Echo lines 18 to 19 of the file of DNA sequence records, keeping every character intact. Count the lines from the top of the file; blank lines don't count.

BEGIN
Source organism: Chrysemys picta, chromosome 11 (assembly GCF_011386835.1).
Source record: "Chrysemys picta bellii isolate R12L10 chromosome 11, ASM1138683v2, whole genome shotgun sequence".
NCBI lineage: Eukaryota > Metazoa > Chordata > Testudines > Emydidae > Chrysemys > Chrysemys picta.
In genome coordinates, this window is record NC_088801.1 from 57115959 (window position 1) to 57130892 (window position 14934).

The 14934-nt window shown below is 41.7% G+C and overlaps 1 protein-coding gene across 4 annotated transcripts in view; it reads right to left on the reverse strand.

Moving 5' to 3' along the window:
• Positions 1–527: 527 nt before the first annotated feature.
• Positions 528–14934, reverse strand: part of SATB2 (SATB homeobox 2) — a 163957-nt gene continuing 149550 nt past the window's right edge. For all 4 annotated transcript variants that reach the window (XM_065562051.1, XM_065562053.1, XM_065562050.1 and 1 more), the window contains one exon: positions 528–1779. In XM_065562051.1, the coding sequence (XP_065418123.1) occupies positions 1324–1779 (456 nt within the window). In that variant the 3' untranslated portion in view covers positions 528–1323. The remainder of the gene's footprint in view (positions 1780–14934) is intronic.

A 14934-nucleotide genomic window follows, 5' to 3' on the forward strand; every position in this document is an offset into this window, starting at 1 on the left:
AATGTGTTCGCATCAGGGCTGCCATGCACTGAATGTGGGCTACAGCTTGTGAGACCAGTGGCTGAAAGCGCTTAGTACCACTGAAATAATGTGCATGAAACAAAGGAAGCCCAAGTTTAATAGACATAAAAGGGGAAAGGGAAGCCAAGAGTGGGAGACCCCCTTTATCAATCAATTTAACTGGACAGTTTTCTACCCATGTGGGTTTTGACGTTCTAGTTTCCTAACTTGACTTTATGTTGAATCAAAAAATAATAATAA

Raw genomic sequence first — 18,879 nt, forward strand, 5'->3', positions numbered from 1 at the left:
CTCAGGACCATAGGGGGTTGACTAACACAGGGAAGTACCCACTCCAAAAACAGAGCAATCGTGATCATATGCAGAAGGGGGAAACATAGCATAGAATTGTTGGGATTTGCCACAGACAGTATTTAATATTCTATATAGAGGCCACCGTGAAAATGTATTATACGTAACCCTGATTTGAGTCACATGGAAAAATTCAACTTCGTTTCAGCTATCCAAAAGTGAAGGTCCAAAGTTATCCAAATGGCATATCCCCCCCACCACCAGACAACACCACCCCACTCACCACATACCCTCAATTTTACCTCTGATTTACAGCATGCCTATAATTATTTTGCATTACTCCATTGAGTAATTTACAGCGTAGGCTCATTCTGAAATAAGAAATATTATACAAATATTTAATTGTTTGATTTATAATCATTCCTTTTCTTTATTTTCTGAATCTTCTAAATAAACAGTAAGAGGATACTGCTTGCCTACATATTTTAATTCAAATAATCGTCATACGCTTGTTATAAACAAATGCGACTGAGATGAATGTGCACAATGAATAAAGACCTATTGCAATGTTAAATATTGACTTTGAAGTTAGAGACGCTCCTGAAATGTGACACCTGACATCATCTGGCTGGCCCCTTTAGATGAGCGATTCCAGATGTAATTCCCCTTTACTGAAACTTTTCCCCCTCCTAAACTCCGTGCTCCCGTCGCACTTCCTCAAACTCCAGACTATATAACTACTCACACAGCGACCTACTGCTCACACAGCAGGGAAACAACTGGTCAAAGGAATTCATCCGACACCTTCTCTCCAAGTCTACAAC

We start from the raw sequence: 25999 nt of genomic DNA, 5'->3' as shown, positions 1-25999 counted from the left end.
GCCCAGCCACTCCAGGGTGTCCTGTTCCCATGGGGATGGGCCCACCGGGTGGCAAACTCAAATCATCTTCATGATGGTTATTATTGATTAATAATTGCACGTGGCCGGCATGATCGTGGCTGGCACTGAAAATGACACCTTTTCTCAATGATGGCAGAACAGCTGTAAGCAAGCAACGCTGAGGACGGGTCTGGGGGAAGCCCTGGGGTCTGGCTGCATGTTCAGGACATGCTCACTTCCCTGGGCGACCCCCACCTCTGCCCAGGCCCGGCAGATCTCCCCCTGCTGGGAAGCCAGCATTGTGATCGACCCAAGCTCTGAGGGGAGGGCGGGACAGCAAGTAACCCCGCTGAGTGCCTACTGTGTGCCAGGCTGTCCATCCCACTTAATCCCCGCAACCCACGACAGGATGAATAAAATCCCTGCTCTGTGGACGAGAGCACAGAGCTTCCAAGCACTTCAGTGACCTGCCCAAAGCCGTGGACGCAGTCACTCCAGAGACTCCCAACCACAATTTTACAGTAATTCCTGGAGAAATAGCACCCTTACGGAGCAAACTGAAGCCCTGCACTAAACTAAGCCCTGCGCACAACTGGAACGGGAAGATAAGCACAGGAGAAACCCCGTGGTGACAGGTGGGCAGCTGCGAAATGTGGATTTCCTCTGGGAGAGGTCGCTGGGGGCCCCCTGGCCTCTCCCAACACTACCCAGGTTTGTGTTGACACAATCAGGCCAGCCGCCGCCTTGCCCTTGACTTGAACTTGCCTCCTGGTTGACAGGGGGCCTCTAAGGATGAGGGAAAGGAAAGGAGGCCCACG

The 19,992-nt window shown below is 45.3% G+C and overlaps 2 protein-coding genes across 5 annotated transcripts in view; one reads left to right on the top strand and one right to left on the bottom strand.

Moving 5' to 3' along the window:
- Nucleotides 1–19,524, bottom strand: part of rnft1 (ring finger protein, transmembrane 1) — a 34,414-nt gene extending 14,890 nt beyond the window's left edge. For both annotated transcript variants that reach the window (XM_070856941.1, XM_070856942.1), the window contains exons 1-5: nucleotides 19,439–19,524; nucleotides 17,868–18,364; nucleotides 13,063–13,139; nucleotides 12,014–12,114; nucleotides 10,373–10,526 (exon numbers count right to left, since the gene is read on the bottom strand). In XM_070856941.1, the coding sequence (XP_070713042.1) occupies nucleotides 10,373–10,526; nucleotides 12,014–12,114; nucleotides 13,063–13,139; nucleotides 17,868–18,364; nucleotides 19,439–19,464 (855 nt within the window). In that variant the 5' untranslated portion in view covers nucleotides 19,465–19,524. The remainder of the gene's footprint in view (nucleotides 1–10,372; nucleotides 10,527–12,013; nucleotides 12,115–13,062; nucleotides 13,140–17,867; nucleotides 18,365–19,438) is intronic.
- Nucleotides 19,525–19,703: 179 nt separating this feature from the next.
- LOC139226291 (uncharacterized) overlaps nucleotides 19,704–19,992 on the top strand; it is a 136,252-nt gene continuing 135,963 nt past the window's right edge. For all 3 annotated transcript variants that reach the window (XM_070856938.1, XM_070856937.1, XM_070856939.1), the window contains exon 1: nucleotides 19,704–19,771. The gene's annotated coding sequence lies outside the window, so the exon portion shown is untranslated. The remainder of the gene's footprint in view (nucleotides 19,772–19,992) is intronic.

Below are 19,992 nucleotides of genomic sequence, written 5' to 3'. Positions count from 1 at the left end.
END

- Nucleotides 19,525–19,703: 179 nt separating this feature from the next.
- LOC139226291 (uncharacterized) overlaps nucleotides 19,704–19,992 on the top strand; it is a 136,252-nt gene continuing 135,963 nt past the window's right edge. For all 3 annotated transcript variants that reach the window (XM_070856938.1, XM_070856937.1, XM_070856939.1), the window contains exon 1: nucleotides 19,704–19,771. The gene's annotated coding sequence lies outside the window, so the exon portion shown is untranslated. The remainder of the gene's footprint in view (nucleotides 19,772–19,992) is intronic.